If you’re not in Seattle/King County this doesn’t apply to you, but I had more to say than would fit on Twitter, so…
So there’s this little ballot measure that’s coming by this month, and it’s a special ballot. There’s only one thing on it, and that’s to further fund budget shortfalls in our metro bus system. This is not NEW funding, or ADDITIONAL funding, this is just to keep the budget from getting slashed as a previous source of funding ends.
Please vote yes. Please.
If they can’t get funding, they’ll cut 74 bus routes, including one of the very few that actually go through my neighborhood.
If you live in Seattle and have ever tried to catch one of the 70, 71, 72, or 73 routes during peak times, you have probably already experienced the sardine-can conditions of a route that’s already at peak capacity - assuming you aren’t left standing at the stop because the bus is already too full.
Losing the 66 and 67 route means that anyone in the University District or Eastlake neighborhoods will have to take an additional bus DOWNTOWN before going to Northgate. Anyone who lives in the Northgate area of Seattle who happens to work at the University? Well, they get to ride a bus all the way downtown and then hope that there’s still space on one of the 70 routes I mentioned before. If you’re lucky. That turns a 45-60 minute commute into something more like 2 hours. Will it still be physically possible to get to work? Sure, but if you’ve ever lived somewhere where your daily route does not sync up with existing bus lines, you know how much of a pain that is.
Look, I don’t have a car. I can’t afford a car. The biggest reason I sold mine when I moved into Seattle proper was that the combination of repairs, insurance, gas, and parking was way out of my budget. Losing some of these metro routes would seriously mess up my ability to get around and I have it lucky because I am physically able to walk the mile and a half to and from work, but there are others who can’t.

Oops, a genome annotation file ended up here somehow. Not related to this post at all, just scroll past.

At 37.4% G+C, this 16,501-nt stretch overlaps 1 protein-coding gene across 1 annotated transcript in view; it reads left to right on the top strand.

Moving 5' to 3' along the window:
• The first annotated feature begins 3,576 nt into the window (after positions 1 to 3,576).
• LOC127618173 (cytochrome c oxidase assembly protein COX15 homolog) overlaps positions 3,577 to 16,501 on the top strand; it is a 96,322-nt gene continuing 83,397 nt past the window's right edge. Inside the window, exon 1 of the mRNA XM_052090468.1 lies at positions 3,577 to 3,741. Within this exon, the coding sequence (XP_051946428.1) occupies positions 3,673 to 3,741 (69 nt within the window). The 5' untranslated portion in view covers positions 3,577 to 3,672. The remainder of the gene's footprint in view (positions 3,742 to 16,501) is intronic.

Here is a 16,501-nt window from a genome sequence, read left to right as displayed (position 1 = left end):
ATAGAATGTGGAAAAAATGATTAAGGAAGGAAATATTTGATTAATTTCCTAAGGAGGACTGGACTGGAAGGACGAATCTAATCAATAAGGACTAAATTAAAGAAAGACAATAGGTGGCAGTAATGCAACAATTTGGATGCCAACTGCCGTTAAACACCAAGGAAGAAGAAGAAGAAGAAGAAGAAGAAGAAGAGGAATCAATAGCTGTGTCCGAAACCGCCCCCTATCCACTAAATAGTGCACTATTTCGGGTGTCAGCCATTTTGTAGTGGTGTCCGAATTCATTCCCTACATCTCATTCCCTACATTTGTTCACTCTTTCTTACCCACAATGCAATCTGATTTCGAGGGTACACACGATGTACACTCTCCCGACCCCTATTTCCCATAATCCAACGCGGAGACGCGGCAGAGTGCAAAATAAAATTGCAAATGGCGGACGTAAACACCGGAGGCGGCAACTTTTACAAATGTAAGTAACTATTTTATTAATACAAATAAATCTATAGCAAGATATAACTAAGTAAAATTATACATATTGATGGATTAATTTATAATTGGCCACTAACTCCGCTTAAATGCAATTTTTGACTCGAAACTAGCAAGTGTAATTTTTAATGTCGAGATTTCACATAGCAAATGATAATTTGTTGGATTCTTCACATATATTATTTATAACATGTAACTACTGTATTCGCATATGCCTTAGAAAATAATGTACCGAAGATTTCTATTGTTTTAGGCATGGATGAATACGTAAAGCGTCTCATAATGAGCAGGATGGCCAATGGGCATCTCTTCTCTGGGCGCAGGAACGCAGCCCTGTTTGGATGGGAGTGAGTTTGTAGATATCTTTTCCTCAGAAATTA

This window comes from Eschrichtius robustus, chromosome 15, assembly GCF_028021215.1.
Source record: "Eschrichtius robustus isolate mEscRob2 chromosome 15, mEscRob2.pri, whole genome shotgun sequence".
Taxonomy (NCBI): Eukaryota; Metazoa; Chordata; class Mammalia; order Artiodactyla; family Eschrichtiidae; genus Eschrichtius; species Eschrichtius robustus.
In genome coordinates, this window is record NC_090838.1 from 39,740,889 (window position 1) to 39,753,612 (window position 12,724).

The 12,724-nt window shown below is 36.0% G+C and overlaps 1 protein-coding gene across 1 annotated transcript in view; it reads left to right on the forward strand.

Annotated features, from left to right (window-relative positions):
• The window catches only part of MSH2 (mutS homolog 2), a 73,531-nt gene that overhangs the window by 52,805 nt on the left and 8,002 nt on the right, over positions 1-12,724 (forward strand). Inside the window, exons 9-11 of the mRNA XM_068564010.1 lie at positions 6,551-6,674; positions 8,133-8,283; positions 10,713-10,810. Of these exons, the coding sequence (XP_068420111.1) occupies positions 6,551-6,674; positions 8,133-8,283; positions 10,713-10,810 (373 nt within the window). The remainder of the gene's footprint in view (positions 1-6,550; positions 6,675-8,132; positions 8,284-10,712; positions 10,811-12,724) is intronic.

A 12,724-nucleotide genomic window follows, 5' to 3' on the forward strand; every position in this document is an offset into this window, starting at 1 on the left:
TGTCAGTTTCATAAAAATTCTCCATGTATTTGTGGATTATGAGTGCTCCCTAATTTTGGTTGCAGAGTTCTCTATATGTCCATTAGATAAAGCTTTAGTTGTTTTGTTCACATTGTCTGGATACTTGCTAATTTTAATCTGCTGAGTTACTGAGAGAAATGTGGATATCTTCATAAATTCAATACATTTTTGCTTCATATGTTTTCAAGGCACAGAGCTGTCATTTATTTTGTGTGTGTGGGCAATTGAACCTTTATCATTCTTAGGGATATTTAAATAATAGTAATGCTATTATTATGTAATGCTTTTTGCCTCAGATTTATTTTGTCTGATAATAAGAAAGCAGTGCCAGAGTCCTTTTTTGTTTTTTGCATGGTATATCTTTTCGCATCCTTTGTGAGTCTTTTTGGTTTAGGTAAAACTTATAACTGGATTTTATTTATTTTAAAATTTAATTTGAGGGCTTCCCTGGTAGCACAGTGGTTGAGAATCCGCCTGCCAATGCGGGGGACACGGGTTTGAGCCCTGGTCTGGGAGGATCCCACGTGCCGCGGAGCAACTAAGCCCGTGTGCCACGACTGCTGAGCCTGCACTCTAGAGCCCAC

Right-wingers (and the Seattle Times, apparently, good job jerks) are advocating sending a no vote to tell metro to figure out ways to pare down its service. Nope! Voting no will actually just completely screw over the people who need these bus routes. I’ve only talked about the routes that directly involve me, but like I said, there are 74 routes on the chopping block if the metro isn’t funded.
The opposition is also making the laughable claim that this is “bad for low-income voters”. Explain to me how it’s bad for low-income people to have accessible public transportation? Especially considering that part of this funding is going to be used so that we can have low income reduced fares? It’s notable that labor organizations, low income and disability advocacy groups are behind the statement in support, while the statement against consists of a group of people who are allergic to all taxes. Welp!
Public transit helps those of us who can’t afford cars, don’t or can’t drive, or who choose not to. Public transit reduces overall congestion on the roads and… come ON people, what century is this? What city is this?
Seattle, it takes five seconds to save our buses.
Please vote Yes on Proposition 1 by April 22.